In Rus­sia, the boss is al­ways lis­ten­ing—even to your mo­bile phone calls

Rus­sian tech­nol­ogy lets em­ploy­ers lis­ten to cell calls “A hot ticket for any com­pany seek­ing to pro­tect” se­crets

Bloomberg Businessweek (Europe) - - CONTENTS - Ilya Khren­nikov Edited by Jeff Muskus and Dim­i­tra Kessenides Bloomberg.com

Ever sought a bit of pri­vacy by step­ping away from your desk to make a per­sonal call on your cell phone? Soon, that may not be enough to pre­vent the boss from lis­ten­ing in, at least not in Rus­sia. A Moscow se­cu­rity com­pany has de­vel­oped tech­nol­ogy that lets em­ploy­ers eaves­drop on cell calls made on their premises. In­foWatch says the prod­uct is le­gal in Rus­sia, and it’s scout­ing for other mar­kets where banks, gov­ern­ment agen­cies, or any­one else try­ing

to pre­vent leaks of con­fi­den­tial in­for­ma­tion would be al­lowed to em­ploy it. “These tech­nolo­gies have been used by se­cret ser­vices or the mil­i­tary in cer­tain coun­tries,” says Natalya Kasper­sky, chief ex­ec­u­tive of­fi­cer of In­foWatch. “Our break­through is in ap­ply­ing them for cor­po­rate se­cu­rity.”

In some places, In­foWatch and its clients risk law­suits from work­ers who’d balk at the idea of the boss mon­i­tor­ing their calls, says Petr Gorodet­skiy, an an­a­lyst at re­searcher Gart­ner. “This tech­nol­ogy may be­come a hot ticket for any com­pany seek­ing to pro­tect its com­mer­cial se­crets,” he says. “But it can’t be rolled out in mar­kets where it may trig­ger court claims.”

In­foWatch says the tech­nol­ogy doesn’t com­pro­mise pri­vacy be­cause ini­tial screen­ing is done by com­put­ers that an­a­lyze and scan calls for key­words. Se­cu­rity per­son­nel only get in­volved if there’s cause for con­cern, the com­pany says. In­foWatch al­ready sells soft­ware for mon­i­tor­ing other com­mu­ni­ca­tion chan­nels—land­line phones, e-mail, mes­sag­ing apps— to cus­tomers such as Rus­sian wire­less car­rier Vim­pel­Com, Aus­tria’s Raif­feisen Bank In­ter­na­tional, and oil gi­ant Gazprom. The com­pany’s rev­enue reached 1.1 bil­lion rubles ($17 mil­lion) last year, mostly from its Traf­fic Mon­i­tor ser­vice, a ba­sic ver­sion of which costs $3,000 to in­stall on as many as 100 com­put­ers.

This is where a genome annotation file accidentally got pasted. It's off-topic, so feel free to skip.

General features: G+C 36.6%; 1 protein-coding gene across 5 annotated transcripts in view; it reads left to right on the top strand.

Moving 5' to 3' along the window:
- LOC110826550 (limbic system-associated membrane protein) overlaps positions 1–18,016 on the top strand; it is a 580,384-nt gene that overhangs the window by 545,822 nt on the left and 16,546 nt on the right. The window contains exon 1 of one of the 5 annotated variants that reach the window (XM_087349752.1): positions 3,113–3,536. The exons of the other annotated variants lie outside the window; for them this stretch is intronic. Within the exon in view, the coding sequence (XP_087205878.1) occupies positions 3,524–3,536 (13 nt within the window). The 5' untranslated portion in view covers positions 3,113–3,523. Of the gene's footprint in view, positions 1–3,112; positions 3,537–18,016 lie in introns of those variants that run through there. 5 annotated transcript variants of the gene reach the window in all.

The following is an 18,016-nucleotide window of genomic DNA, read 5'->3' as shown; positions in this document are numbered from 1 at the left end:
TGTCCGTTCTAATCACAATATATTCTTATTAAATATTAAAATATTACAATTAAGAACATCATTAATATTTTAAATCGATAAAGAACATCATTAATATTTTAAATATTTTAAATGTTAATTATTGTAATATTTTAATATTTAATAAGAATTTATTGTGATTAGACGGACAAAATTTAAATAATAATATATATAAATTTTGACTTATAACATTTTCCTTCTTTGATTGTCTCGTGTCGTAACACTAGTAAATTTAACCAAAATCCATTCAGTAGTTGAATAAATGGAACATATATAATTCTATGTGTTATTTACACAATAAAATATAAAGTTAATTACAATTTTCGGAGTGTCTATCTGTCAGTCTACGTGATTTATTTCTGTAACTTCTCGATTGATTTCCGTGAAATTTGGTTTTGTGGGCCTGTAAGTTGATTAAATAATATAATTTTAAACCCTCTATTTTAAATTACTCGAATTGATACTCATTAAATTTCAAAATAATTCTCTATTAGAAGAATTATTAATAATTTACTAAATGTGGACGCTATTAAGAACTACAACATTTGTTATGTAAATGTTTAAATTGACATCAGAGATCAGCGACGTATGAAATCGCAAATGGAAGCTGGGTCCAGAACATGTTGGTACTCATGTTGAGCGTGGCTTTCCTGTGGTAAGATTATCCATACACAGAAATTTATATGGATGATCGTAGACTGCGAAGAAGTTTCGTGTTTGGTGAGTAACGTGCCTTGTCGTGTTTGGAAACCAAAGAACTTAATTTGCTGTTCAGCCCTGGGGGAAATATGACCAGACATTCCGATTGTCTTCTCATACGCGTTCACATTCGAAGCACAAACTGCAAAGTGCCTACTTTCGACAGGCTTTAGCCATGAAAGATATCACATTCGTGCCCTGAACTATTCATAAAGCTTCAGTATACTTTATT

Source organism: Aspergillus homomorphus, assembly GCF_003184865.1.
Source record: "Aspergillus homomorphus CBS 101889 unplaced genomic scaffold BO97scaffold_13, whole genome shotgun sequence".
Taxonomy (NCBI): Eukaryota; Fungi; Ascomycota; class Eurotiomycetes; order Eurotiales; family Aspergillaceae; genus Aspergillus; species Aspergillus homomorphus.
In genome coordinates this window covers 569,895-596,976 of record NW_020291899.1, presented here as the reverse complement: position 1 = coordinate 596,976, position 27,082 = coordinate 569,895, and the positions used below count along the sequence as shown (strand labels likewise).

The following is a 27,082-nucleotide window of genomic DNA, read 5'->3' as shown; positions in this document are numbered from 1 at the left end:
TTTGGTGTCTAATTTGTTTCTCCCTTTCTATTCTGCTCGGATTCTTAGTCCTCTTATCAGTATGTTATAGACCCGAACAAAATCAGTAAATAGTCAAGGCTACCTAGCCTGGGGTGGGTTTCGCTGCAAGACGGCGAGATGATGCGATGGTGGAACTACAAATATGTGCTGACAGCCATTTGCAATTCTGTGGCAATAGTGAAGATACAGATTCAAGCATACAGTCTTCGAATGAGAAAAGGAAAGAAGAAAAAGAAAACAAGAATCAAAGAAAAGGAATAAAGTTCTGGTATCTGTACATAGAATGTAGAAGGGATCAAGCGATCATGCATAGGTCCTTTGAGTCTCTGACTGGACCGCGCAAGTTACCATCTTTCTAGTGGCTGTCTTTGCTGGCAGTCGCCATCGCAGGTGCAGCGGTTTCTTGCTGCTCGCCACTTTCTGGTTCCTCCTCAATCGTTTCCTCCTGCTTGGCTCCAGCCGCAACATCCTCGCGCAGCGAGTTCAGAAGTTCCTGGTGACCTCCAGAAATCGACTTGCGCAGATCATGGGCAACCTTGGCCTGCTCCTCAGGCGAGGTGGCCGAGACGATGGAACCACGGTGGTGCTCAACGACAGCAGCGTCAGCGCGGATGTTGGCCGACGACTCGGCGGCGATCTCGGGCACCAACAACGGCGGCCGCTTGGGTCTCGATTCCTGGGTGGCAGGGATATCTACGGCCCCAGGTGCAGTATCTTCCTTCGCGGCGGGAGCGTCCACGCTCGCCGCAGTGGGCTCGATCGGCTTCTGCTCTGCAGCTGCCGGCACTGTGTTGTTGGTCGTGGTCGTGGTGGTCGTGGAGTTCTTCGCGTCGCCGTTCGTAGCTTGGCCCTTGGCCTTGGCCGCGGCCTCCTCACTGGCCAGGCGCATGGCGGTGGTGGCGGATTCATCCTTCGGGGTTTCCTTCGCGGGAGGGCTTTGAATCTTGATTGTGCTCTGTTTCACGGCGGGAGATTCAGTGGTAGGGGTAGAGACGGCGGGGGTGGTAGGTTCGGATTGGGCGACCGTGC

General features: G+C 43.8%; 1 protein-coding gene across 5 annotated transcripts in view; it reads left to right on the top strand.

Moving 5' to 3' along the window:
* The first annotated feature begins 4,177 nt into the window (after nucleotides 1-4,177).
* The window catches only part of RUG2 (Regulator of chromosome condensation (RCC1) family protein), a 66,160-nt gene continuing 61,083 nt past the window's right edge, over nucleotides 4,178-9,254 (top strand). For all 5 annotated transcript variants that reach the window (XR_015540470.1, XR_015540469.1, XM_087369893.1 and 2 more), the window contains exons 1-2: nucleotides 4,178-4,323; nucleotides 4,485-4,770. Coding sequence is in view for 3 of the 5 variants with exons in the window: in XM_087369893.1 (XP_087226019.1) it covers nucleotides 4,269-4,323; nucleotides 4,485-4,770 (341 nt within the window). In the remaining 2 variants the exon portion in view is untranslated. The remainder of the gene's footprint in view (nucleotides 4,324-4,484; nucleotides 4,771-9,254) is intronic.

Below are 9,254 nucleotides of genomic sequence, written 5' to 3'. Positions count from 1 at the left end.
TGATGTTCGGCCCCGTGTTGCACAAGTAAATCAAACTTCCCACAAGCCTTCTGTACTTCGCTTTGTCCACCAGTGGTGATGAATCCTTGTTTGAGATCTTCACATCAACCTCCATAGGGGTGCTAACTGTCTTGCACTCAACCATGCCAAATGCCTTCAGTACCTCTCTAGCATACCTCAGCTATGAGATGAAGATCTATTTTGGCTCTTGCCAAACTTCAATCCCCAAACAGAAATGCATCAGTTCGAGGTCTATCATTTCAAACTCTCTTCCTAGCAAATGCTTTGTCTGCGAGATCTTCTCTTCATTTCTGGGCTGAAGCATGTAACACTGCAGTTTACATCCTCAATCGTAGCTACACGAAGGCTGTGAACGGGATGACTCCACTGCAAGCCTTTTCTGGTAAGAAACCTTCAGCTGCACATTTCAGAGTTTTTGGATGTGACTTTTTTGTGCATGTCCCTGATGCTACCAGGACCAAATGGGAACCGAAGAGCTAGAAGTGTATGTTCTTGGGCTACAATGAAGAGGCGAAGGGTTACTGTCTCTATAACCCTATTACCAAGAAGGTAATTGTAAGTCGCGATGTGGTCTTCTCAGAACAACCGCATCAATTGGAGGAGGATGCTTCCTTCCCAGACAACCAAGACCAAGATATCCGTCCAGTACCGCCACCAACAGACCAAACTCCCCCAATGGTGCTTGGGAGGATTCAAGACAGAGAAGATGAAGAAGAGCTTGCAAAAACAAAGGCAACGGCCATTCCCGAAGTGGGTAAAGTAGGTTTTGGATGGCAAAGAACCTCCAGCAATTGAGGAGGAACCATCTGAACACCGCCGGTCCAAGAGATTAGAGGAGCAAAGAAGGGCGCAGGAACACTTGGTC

That prod­uct lets com­pa­nies vet in­for­ma­tion trans­mit­ted via cor­po­rate e-mail, file-shar­ing ap­pli­ca­tions, in­stant mes­sages, and Skype, and it can track what gets stored on USB sticks or other re­mov­able me­dia. The com­pany says it can even in­ter­cept en­crypted mes­sages from ser­vices such as What­sApp and Tele­gram, but it de­clines to give de­tails. “Our only loop­hole has been voice traf­fic on mo­bile phones—we didn’t mon­i­tor that,” says Kasper­sky, who co-founded Rus­sian an­tivirus com­pany Kasper­sky Lab in 1997 but left it in 2007 af­ter split­ting up with hus­band Eu­gene Kasper­sky. As part of the split, she got con­trol of In­foWatch, orig­i­nally a unit of Kasper­sky Lab.

The mo­bile mon­i­tor­ing tech­nol­ogy works in con­junc­tion with a de­vice that am­pli­fies wire­less calls in­side

build­ings and hands them off to the broader net­work out­side. Us­ing soft­ware orig­i­nally de­vel­oped for the Soviet-era KGB, the de­vice can con­vert calls in 35 lan­guages into text and search for words such as, say, “bro­ker­age ac­count” or “share of­fer­ing”— though there’s no rea­son it couldn’t also search for “foot­ball,” “sex,” or any­thing else. If a sus­pi­cious phrase is found, the text frag­ment gets sent to the client’s se­cu­rity depart­ment.

Ste­fano Zanero, a pro­fes­sor at the Poly­tech­nic Univer­sity of Mi­lan who spe­cial­izes in cy­ber­se­cu­rity, cau­tions that be­sides be­ing il­le­gal in many coun­tries, the heart of the ser­vice may not be re­li­able. “The part that puz­zles me is how suc­cess­ful speech recog­ni­tion, tran­scrip­tion, and au­to­mated anal­y­sis of texts can be,” Zanero says. “I don’t think this can be very ac­cu­rate.”

In­foWatch says it has pre­orders from com­pa­nies in In­done­sia, and that oth­ers in Rus­sia, other for­mer Soviet coun­tries, and the Mid­dle East have ex­pressed in­ter­est. Two of its cus­tomers are test­ing the pro­to­type, and the fi­nal prod­uct is slated for re­lease by yearend. The com­pany hasn’t yet set a price. In the small but grow­ing mar­ket for data-leak preven­tion—set to ex­ceed $1 bil­lion by 2020, ac­cord­ing to Gart­ner—In­foWatch faces for­mi­da­ble ri­vals such as Sy­man­tec and

Raytheon, which of­fer mon­i­tor­ing sys­tems for cor­po­rate data net­works.

Kasper­sky ac­knowl­edges that Western Europe may be a chal­lenge be­cause of le­gal ob­sta­cles and pri­vacy con­cerns. But in Rus­sia and many other coun­tries, work­ers of­ten sign agree­ments al­low­ing em­ploy­ers to mon­i­tor their ac­tiv­i­ties at work, she says. In May, Rus­sia’s cen­tral bank started rec­om­mend­ing that banks mon­i­tor em­ploy­ees’ per­sonal mo­bile phone calls at work along with e-mails, in­stant mes­sages, and re­mov­able me­dia. “Ig­nor­ing this chan­nel of po­ten­tial data leaks— af­ter we’ve got all other chan­nels un­der con­trol—would be un­pro­fes­sional,” Kasper­sky says. “And we are pro­fes­sion­als.”

The bot­tom line A spinoff of Rus­sian se­cu­rity com­pany Kasper­sky Lab has de­vel­oped tech­nol­ogy that lets em­ploy­ers lis­ten in on mo­bile phone calls.

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